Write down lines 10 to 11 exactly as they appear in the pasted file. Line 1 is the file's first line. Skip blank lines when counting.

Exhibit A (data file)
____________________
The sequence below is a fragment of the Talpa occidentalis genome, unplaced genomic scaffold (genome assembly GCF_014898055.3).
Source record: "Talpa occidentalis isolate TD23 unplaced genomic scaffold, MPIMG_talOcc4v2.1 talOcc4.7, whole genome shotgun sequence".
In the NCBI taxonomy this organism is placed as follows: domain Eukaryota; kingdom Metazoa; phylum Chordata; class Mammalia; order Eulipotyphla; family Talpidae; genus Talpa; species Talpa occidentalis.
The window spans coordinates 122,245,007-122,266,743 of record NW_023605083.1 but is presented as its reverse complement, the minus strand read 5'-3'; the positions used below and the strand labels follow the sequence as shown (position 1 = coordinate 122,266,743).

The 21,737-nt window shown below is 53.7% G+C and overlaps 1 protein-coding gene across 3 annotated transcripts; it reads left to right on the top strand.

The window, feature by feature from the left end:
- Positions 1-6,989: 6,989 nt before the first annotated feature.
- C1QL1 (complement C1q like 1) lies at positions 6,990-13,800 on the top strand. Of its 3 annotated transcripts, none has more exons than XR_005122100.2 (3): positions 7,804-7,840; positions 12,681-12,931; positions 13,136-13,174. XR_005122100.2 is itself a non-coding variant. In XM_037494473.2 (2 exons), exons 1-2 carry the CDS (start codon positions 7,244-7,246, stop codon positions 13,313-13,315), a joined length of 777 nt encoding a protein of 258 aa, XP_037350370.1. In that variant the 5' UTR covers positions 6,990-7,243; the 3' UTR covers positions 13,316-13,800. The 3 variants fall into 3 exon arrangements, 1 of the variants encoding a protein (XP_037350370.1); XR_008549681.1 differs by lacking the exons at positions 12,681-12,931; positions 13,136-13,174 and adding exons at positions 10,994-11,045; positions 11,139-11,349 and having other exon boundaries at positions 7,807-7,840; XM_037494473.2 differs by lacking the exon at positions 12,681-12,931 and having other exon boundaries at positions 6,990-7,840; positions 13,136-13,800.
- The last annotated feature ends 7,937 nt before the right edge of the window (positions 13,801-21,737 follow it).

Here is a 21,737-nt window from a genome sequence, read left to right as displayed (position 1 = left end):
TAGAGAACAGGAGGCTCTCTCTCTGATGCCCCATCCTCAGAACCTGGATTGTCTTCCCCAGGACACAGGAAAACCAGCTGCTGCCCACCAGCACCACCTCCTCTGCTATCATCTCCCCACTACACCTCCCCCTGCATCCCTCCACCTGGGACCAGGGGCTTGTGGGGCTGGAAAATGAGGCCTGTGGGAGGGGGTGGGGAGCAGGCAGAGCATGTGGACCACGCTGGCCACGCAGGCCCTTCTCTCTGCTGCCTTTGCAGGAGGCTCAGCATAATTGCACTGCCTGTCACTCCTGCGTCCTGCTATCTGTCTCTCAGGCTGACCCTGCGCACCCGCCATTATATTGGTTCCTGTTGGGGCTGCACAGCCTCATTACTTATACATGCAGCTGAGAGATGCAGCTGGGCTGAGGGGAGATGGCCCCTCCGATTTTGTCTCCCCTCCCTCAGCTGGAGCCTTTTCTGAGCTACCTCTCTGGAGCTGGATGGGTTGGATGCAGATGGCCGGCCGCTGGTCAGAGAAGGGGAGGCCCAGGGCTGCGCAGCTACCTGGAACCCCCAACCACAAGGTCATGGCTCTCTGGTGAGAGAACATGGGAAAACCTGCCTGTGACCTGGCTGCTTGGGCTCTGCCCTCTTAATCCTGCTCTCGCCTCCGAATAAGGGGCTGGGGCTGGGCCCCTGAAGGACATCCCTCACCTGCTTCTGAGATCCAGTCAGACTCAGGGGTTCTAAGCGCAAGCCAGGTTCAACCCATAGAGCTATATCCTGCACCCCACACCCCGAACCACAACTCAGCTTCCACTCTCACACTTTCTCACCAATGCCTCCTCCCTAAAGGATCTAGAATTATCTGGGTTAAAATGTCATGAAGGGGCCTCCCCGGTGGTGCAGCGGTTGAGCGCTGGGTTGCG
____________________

Here is a 21,737-nt window from a genome sequence, read left to right as displayed (position 1 = left end):
TAGAGAACAGGAGGCTCTCTCTCTGATGCCCCATCCTCAGAACCTGGATTGTCTTCCCCAGGACACAGGAAAACCAGCTGCTGCCCACCAGCACCACCTCCTCTGCTATCATCTCCCCACTACACCTCCCCCTGCATCCCTCCACCTGGGACCAGGGGCTTGTGGGGCTGGAAAATGAGGCCTGTGGGAGGGGGTGGGGAGCAGGCAGAGCATGTGGACCACGCTGGCCACGCAGGCCCTTCTCTCTGCTGCCTTTGCAGGAGGCTCAGCATAATTGCACTGCCTGTCACTCCTGCGTCCTGCTATCTGTCTCTCAGGCTGACCCTGCGCACCCGCCATTATATTGGTTCCTGTTGGGGCTGCACAGCCTCATTACTTATACATGCAGCTGAGAGATGCAGCTGGGCTGAGGGGAGATGGCCCCTCCGATTTTGTCTCCCCTCCCTCAGCTGGAGCCTTTTCTGAGCTACCTCTCTGGAGCTGGATGGGTTGGATGCAGATGGCCGGCCGCTGGTCAGAGAAGGGGAGGCCCAGGGCTGCGCAGCTACCTGGAACCCCCAACCACAAGGTCATGGCTCTCTGGTGAGAGAACATGGGAAAACCTGCCTGTGACCTGGCTGCTTGGGCTCTGCCCTCTTAATCCTGCTCTCGCCTCCGAATAAGGGGCTGGGGCTGGGCCCCTGAAGGACATCCCTCACCTGCTTCTGAGATCCAGTCAGACTCAGGGGTTCTAAGCGCAAGCCAGGTTCAACCCATAGAGCTATATCCTGCACCCCACACCCCGAACCACAACTCAGCTTCCACTCTCACACTTTCTCACCAATGCCTCCTCCCTAAAGGATCTAGAATTATCTGGGTTAAAATGTCATGAAGGGGCCTCCCCGGTGGTGCAGCGGTTGAGCGCTGGGTTGCG